It was a lovely calm day out on Lake Maggiore in Northern Italy. Conditions were just perfect for aeronautical engineer Enrico Forlanini’s test run for the latest model of his hydrofoil, a long motor hull on the underside of which he had affixed a ladder system of foils he hoped would lift the boat out of the water as she moved.
The test was a success. The year was 1911. “The foil era began that very day,” explains 57-year-old naval and mechanical engineer Mario Caponnetto, a veteran of the 1992 America’s Cup with Il Moro di Venezia. He followed this up a stint with Luna Rossa between 2004 and 2007 before going on to head Oracle’s Computational Fluid Dynamics Department, delivering victory in the Cup in both 2010 and 2013.
In 2004, Caponnetto began collaborating with Francis Hueber also, a partnership that led to the foundation in Valencia of Caponnetto-Hueber SL, a specialist naval engineering company that was also commissioned to design Luna Rossa’s foils for the 36th America’s Cup.
When did people starting talking about foils in sailing?
People started talking about foiling for sailing craft in the 1960s but there are earlier examples still, such as Monitor from 1955. However, these were experimental craft.
When did you start working on foils?
With Oracle for the 2010 America’s Cup when we were up against the catamaran Alinghi. We investigated the possibility of getting our 34-metre trimaran with its 70-metre wingsail mast, foiling. We had also tested a shorter high-wind foil-assisted trimaran: the forward half of the hull was out of the water and the stern was immersed. But in the end we liked the big displacement foil-free trimaran more which was optimised for the calms that we were expecting at Valencia in February. Then in the Cup at San Francisco, we started out pretty conservatively in the Oracle Design Team but we responded well to the Kiwis’ foiling with a boat that was superior in terms of its aerodynamics.
What are foils and how do they work?
They are essentially wings that work in the water rather than the air. Centreboards and rudders are wings too. There is no difference between them in physics terms. But rather than being vertical wings, foils are horizontal to produce greater vertical rather than lateral thrust and so be able to lift the boat out of the water. They also work like any other wings. The shape and angle of the wing to the air or water flow create an asymmetry in the pressure field of the fluid itself and thus a pressure difference between the upper and lower surfaces of the wing. This difference in pressure is what creates lift which raises the aircraft or boat up.
We’ve seen many different types of foil. Why?
First and foremost, the big difference is between submerged and semi-submerged foils. The semi-submerged foils can self-stabilise. If there is excessive lift and the boat rises too high, a part of the wing comes out of the water and thus no further lift is created. Consequently, the boat lowers itself until the foil establishes equilibrium again. In fully submerged foils, which are always entirely under water, this doesn’t happen and, as with aircraft, you need a system that will allow you to adjust the angle of the entire foil or a part of it at least (flaps, ed.’s note) to suit the lift that you need to generate. There are also hybrid foils which is why so many different shapes are out there.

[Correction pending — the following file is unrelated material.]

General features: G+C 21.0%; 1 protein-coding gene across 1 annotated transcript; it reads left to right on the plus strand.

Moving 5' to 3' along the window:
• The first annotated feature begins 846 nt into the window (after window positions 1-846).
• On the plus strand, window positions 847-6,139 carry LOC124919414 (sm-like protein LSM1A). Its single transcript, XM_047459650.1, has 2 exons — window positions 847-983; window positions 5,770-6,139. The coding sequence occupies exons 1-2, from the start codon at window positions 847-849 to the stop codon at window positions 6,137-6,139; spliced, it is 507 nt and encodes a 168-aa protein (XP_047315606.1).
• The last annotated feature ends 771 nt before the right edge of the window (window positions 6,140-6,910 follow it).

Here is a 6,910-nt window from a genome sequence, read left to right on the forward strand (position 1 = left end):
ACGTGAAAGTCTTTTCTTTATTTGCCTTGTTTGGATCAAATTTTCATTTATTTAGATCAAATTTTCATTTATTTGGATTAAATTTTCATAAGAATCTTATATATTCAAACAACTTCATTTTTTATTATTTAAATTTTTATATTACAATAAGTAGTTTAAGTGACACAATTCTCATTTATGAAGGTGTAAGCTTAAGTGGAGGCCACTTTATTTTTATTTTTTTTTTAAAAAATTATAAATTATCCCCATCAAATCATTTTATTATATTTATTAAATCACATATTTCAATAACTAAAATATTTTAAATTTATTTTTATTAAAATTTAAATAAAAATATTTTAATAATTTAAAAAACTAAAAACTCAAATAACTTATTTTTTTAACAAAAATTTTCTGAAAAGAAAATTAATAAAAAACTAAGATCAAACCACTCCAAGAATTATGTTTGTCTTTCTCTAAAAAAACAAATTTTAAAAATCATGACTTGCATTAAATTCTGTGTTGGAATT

Aside from its shape, what makes a foil more or less efficient?
Foils aren’t just useful in terms of upping speed. One of our projects, Seabubble, is a taxi-boat for the Seine where the speed limit is 15 knots. The advantage of foils in this instance is that they create practically no waves and can cut through waves caused by other boats without impacting passengers.
But there are also the rudder surfaces…In theory, there could be such a thing as a single foil boat but really you need at least two points to keep the boat balanced. On a foiling sail boat you have to try to put maximum load on the wing that is more downwind to boost righting moment. The rudder, or tail wing, thus works to stabilise pitching. Aboard the AC50s in the 2017 Cup, because there were always two rudder surfaces in the water, you could play around also with the angle between them to add righting moment and thus power on the sails.
The next Cup will be competed using the AC75, a foiling monohull. What will make the difference between the teams?
The AC75 Class Rule is completely unprecedented and everyone is starting from scratch. Although there are elements that are the same for everyone (including the foil movement system, ed.’s note) and a relatively strict rule, I’m sure all the teams will come up with some original ideas and figure out any way possible of getting around the rules that exists. It’s a lateral thinking game. Whoever does that best will win. As is always the case.
Is it possible that foils will make the transition to pleasure sailing craft?
You don’t always have to go fast. You can go slow and be relaxed too. But wherever performance is a priority, foiling will used more and more. The area I see most potential in is motorboats. There is no comparison between cutting through the waves in silence on a foiler and slapping against them in a conventional hull.
Are foils an end point or is there more to come?
I believe and I also hope that there will always been something new to invent. In the short term, I see potential in automatically-controlled fully-submerged foils which provide both improved performance and comfort at sea.
Then, above certain speeds, aerodynamic lift in the air rather than water becomes efficient. I’m thinking of revisitations of the Ekranoplan which is a cross between a hydrofoil and a hovercraft, and used ground effect. Working in racing has taught me to keep a very open mind to the unusual. The naval sector does suffer from a certain inertia when it comes to innovation. I think progress needs people prepared to gamble on change.